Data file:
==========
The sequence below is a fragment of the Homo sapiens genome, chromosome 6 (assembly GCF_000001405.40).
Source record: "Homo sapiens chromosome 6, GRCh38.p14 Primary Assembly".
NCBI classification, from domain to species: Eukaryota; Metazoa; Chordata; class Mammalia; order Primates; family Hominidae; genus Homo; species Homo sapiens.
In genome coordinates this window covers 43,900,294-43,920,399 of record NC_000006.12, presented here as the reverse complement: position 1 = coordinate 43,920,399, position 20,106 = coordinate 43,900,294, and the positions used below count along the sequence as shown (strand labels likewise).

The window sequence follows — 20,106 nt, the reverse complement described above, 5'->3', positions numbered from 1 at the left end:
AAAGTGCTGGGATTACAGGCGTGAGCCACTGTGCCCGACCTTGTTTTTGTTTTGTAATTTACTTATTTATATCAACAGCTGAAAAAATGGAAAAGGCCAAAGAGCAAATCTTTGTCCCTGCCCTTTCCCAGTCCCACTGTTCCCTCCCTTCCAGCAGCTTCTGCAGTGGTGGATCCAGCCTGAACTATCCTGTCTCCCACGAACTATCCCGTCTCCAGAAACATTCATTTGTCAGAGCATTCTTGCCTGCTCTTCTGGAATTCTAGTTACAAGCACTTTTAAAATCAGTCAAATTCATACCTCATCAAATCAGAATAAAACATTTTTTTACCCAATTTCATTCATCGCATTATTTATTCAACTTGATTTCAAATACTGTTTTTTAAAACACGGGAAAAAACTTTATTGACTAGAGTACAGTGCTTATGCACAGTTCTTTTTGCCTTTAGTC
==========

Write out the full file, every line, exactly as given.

The sequence below is a fragment of the Homo sapiens genome, chromosome 6 (assembly GCF_000001405.40).
Source record: "Homo sapiens chromosome 6, GRCh38.p14 Primary Assembly".
NCBI classification, from domain to species: Eukaryota; Metazoa; Chordata; class Mammalia; order Primates; family Hominidae; genus Homo; species Homo sapiens.
In genome coordinates this window covers 43,900,294-43,920,399 of record NC_000006.12, presented here as the reverse complement: position 1 = coordinate 43,920,399, position 20,106 = coordinate 43,900,294, and the positions used below count along the sequence as shown (strand labels likewise).

The window sequence follows — 20,106 nt, the reverse complement described above, 5'->3', positions numbered from 1 at the left end:
AAAGTGCTGGGATTACAGGCGTGAGCCACTGTGCCCGACCTTGTTTTTGTTTTGTAATTTACTTATTTATATCAACAGCTGAAAAAATGGAAAAGGCCAAAGAGCAAATCTTTGTCCCTGCCCTTTCCCAGTCCCACTGTTCCCTCCCTTCCAGCAGCTTCTGCAGTGGTGGATCCAGCCTGAACTATCCTGTCTCCCACGAACTATCCCGTCTCCAGAAACATTCATTTGTCAGAGCATTCTTGCCTGCTCTTCTGGAATTCTAGTTACAAGCACTTTTAAAATCAGTCAAATTCATACCTCATCAAATCAGAATAAAACATTTTTTTACCCAATTTCATTCATCGCATTATTTATTCAACTTGATTTCAAATACTGTTTTTTAAAACACGGGAAAAAACTTTATTGACTAGAGTACAGTGCTTATGCACAGTTCTTTTTGCCTTTAGTC